“We understand organizing not to happen online but to be built through face-to-face connections.”
Alicia Garza is an African-American activist and writer who co-founded the racial justice movement Black Lives Matter.
Garza (née Schwartz) grew up with her African-American mother and Jewish stepfather in Marin County, California. Her activism began early. In middle school she worked to make birth control information available to San Francisco Bay Area students.
Garza attended the University of California San Diego. At 22, she met Malachi Garza, a bi-racial transgender male activist and organizer. A year later she came out to her family. She married Garza in 2008.
In 2013 Garza co-founded #BlackLivesMatter following the the not-guilty verdict in the fatal shooting of Trayvon Martin, an unarmed black youth. The hashtag derives from a post she published on Facebook.
In 2014 Garza led the Freedom Ride to Ferguson, Missouri, after the shooting death of Michael Brown — another unarmed black youth — by a police officer. She also attempted to stop a Bay Area Rapid Transit train to memorialize Brown’s death. She and other protesters chained themselves to the train before police arrested them. The Ferguson-shooting protests coincided with the development of Black Lives Matter chapters across the country.
Garza works in Oakland, California, as a community organizer around issues of health, student rights, domestic worker rights, police brutality and anti-racism. She identifies as a queer woman and has been an outspoken advocate against violence aimed at transgender and gender-nonconforming people of color. Her writing has been featured in Rolling Stone, The Nation, The Guardian, The Huffington Post and other publications.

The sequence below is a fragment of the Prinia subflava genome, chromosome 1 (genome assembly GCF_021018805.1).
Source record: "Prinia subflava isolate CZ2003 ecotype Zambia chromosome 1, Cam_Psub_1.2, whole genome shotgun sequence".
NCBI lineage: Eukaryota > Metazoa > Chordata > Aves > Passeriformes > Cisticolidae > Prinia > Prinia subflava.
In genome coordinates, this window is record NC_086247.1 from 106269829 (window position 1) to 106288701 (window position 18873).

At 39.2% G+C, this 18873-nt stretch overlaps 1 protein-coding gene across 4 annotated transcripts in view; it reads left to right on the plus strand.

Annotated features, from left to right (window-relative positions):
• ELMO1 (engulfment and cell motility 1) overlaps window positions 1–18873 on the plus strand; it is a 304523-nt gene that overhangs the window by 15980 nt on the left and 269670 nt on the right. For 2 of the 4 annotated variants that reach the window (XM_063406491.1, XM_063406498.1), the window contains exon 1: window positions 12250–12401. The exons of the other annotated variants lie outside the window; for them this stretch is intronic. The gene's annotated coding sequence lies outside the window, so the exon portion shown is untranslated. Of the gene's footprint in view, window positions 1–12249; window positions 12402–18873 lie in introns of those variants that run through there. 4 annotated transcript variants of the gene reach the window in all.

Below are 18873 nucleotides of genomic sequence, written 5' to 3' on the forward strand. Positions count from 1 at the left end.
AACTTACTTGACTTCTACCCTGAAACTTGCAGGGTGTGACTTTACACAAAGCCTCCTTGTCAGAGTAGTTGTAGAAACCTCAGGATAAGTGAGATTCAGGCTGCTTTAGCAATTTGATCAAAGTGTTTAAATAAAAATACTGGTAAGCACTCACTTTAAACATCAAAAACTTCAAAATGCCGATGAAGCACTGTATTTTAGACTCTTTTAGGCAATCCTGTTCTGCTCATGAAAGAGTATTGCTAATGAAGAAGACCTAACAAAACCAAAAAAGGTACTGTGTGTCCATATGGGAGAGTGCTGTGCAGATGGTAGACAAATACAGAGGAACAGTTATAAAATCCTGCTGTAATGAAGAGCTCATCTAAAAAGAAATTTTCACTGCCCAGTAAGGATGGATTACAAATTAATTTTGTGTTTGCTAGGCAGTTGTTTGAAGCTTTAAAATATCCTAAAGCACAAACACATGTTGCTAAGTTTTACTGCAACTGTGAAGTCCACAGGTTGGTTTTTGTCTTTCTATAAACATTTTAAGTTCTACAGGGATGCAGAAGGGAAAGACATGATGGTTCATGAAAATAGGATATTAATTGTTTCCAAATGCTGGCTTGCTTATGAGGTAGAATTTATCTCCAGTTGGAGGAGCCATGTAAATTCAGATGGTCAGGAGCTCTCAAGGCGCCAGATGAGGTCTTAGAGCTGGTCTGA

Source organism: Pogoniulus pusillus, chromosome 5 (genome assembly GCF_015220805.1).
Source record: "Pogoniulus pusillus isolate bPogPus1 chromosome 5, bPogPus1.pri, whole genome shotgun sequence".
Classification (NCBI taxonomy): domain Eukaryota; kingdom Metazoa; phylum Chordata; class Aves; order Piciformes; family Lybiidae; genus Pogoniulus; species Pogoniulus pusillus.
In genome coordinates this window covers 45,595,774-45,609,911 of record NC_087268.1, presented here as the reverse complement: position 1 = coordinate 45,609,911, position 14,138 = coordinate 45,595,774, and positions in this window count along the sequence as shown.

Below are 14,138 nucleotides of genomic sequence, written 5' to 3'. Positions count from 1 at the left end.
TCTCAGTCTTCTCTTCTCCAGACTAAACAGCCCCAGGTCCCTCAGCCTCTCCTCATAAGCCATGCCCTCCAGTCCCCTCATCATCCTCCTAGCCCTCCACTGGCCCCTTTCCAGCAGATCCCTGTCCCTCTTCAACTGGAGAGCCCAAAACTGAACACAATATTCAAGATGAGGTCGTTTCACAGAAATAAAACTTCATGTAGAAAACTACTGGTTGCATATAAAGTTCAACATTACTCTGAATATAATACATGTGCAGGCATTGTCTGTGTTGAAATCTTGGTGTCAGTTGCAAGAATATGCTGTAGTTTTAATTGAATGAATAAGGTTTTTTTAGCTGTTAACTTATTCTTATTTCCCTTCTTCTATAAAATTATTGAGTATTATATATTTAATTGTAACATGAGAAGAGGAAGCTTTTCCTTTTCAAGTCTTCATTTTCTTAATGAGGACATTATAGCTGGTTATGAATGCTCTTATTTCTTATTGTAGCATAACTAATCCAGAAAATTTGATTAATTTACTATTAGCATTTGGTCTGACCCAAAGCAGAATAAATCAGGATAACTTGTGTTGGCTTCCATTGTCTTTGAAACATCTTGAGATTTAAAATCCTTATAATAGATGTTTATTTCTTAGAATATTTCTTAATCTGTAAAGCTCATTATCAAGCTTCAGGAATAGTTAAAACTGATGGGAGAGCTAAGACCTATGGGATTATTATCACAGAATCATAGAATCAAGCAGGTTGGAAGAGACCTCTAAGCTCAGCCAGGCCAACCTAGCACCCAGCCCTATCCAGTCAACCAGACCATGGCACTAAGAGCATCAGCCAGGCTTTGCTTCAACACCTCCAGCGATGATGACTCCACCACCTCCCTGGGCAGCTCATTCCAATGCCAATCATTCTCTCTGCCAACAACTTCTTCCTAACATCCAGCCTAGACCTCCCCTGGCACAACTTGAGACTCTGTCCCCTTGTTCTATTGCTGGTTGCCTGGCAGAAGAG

Garza served as director of People Organized to Win Employment Rights in San Francisco and won the right of youth to use the city’s public transportation for free. She also fought gentrification and helped expose police brutality in the Bay Area. She serves on the board of directors of Forward Together, a grassroots organization that trains people for leadership, and she is involved with Black Organizing for Leadership and Dignity. She also directs special projects for the National Domestic Workers Alliance.
Along with other honors, Garza received the Bayard Rustin Community Activist Award and twice received the Harvey Milk Democratic Club Award. She was named to The Root 100 list of African-American Achievers between the ages of 25 and 45 and to Politico’s 2015 guide to thinkers, doers and visionaries. In 2015 the Advocate selected her among its nominees for Person of the Year.
LGBT History Month articles are a Project of Equality Forum and are presented with permission.